1997-98
NEW MEXICO
HIGH SCHOOL
SUPERCOMPUTING
CHALLENGE

Interim Report


Team Number: 080
School Name: Mosquero High School
Area of Science: Earth Science
Project Title: A Wonder of Olympus Mons
Project Abstract: http://mode.lanl.k12.nm.us/97.98/abstracts/080.html
Interim Report: http://mode.lanl.k12.nm.us/97.98/interims/080.html
Final Report: http://mode.lanl.k12.nm.us/97.98/finalreports/080/finalreport.html

Team 080's problem involves the largest volcano in our solar system: Olympus Mons. It is located on the Tharsis Plateau of Mars and covers an area of land that is larger than the state of Arizona. Being fifteen miles from the surface of the planet, having a 634 km diameter and being a remarkable 3 times larger than Mauna Loa of Hawaii (Earth's largest volcano) an eruption is bound to have major effects on Mars.

Olympus Mons is a shield volcano. These types of volcanoes are shaped like a warrior's shield (hence their name) with long gentle slopes produced by eruptions of low-viscosity basaltic lava. Viscosity is the measure of fluidity of a substance. Because basalt contains a very low viscosity lever, its flow during an eruption would be exteremely slow and severely hot leaving its imprint along the sides of the volcano. The lava flows from shield volcanoes are usually 1 to 10 meters (3.3 to 33 ft) thick but may still extend great distances from the vent, despite its basaltity.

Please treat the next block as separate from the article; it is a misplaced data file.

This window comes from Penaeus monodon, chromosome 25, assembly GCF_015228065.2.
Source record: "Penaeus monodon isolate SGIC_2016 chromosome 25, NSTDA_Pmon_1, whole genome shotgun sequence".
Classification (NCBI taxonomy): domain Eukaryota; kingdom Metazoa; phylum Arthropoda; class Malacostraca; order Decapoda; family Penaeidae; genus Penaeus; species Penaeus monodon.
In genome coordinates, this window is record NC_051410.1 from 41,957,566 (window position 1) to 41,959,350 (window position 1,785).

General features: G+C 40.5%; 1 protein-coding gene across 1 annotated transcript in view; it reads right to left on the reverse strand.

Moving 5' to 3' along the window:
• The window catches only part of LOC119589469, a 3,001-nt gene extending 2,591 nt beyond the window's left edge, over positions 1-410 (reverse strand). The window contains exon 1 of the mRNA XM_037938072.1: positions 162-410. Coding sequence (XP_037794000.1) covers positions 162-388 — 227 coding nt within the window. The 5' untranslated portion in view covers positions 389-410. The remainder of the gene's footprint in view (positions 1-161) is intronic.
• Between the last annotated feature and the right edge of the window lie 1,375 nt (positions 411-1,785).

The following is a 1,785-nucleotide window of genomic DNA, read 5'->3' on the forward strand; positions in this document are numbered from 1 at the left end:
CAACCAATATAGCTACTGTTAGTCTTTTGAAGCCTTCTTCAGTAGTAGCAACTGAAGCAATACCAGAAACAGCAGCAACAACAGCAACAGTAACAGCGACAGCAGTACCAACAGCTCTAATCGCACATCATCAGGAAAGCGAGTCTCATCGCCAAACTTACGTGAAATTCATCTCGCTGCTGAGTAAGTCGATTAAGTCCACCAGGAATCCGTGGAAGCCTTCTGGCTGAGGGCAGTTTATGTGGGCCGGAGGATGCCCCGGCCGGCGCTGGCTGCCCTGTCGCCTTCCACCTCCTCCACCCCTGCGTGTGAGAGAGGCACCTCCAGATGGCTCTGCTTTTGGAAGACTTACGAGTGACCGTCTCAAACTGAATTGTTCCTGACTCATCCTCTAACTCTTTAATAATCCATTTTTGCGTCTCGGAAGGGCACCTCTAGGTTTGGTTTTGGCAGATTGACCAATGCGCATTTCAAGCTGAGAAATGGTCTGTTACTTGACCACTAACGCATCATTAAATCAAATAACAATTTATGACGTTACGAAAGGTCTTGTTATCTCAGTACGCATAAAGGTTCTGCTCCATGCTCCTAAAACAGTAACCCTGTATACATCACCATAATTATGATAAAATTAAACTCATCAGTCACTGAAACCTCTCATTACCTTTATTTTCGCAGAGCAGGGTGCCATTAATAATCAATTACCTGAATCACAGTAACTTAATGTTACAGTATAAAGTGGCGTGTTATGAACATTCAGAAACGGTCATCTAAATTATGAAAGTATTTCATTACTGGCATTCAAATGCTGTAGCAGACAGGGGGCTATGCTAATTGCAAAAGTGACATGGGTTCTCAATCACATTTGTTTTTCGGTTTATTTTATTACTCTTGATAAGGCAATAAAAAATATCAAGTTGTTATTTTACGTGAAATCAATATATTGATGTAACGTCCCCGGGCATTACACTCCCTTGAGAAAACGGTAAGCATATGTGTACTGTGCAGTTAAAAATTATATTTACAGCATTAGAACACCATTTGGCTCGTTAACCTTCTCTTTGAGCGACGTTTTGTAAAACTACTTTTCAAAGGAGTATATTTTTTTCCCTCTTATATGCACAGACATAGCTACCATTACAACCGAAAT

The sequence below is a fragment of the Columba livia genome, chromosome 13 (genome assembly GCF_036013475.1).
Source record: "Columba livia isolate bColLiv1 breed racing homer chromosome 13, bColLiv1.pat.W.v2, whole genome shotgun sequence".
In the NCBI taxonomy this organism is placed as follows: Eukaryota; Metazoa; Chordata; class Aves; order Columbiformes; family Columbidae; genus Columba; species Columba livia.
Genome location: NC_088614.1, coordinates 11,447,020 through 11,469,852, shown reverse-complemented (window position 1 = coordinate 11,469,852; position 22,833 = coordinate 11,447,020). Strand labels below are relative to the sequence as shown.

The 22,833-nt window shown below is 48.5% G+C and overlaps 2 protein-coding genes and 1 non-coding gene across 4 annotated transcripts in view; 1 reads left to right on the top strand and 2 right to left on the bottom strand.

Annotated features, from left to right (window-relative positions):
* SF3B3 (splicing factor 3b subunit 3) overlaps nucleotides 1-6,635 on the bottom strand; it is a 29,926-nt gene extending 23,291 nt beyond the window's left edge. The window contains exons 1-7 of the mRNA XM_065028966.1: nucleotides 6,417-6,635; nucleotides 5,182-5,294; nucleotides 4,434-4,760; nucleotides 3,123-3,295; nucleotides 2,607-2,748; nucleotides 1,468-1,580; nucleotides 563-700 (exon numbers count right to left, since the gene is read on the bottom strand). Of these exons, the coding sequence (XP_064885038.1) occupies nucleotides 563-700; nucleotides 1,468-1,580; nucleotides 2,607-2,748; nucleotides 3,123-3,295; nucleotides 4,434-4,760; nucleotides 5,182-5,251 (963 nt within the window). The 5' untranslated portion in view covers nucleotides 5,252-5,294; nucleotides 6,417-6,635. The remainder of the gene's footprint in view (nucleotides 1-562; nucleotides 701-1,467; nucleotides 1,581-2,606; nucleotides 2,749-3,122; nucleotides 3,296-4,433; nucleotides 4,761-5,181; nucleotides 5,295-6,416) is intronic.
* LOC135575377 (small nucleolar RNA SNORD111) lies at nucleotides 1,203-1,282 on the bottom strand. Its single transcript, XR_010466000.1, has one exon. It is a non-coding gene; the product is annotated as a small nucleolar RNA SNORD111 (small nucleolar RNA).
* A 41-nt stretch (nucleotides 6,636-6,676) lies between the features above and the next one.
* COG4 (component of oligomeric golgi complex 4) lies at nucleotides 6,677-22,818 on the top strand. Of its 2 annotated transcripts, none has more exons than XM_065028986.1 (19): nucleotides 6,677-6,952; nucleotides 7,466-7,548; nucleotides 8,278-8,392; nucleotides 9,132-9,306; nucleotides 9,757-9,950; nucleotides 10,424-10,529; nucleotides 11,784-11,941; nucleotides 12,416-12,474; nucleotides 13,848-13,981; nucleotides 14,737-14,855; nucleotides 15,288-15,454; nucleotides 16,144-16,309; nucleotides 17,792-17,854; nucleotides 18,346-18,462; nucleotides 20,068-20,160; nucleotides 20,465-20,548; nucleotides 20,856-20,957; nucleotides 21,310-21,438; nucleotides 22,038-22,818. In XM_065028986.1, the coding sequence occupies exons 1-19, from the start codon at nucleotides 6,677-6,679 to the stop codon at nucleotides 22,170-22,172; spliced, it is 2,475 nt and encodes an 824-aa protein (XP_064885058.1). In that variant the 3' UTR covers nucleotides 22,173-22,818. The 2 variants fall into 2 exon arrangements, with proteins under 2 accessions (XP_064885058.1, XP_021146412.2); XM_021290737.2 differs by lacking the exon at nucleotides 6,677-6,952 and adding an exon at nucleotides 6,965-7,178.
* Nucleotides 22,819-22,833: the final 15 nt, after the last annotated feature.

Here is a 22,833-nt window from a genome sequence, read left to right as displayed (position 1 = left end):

Olympus Mons is said to be an extinct volcano. That is also what was said anout Mount St. Helens in Washington and the 1990 eruption came as such a surprise. Although a volcano has been declared extinct, the possibility of eruptions still linger.

For this reason, we feel the results of our project will be rather interesting. It is possible to make a precise, not necessarily exact, prediction of an eruption on Olympus Mons. Several indications have already been recognized by researchers and have already provided assistance in premonitions. These are the three of the most obvious:

  1. The number and size of earthquakes increase in and around the volcano.
  2. The ground deforms or "bulges" at the eruptions site.
  3. A lot more gas comes out of the volcano.
If a volcano is monitored closely and properly, more indications are likely to come up. There are several ways to monitor a volcano:
  1. Seismicity
  2. Study of ground deformation
  3. Constant monitor of gases rising from the fumaroles (the vent or opening in the ground from which hot water vapor (steam) and/or volcanic gases are emitted.)

The results we hope to obtain will be the chances of eruptions in so many years. We will study previous eruption records and try to recognize a pattern since we cannot travel to Mars for closer monitoring. In addition we will seek the assistance from the NASA Volcanology Team, Cascades Volcano Observatory and Volcano World, all of whom we have access to on the Internet.

Team Members:

Sponsoring Teacher(s):

Project Advisor(s):


New Mexico High School Supercomputing Challenge
http://mode.lanl.k12.nm.us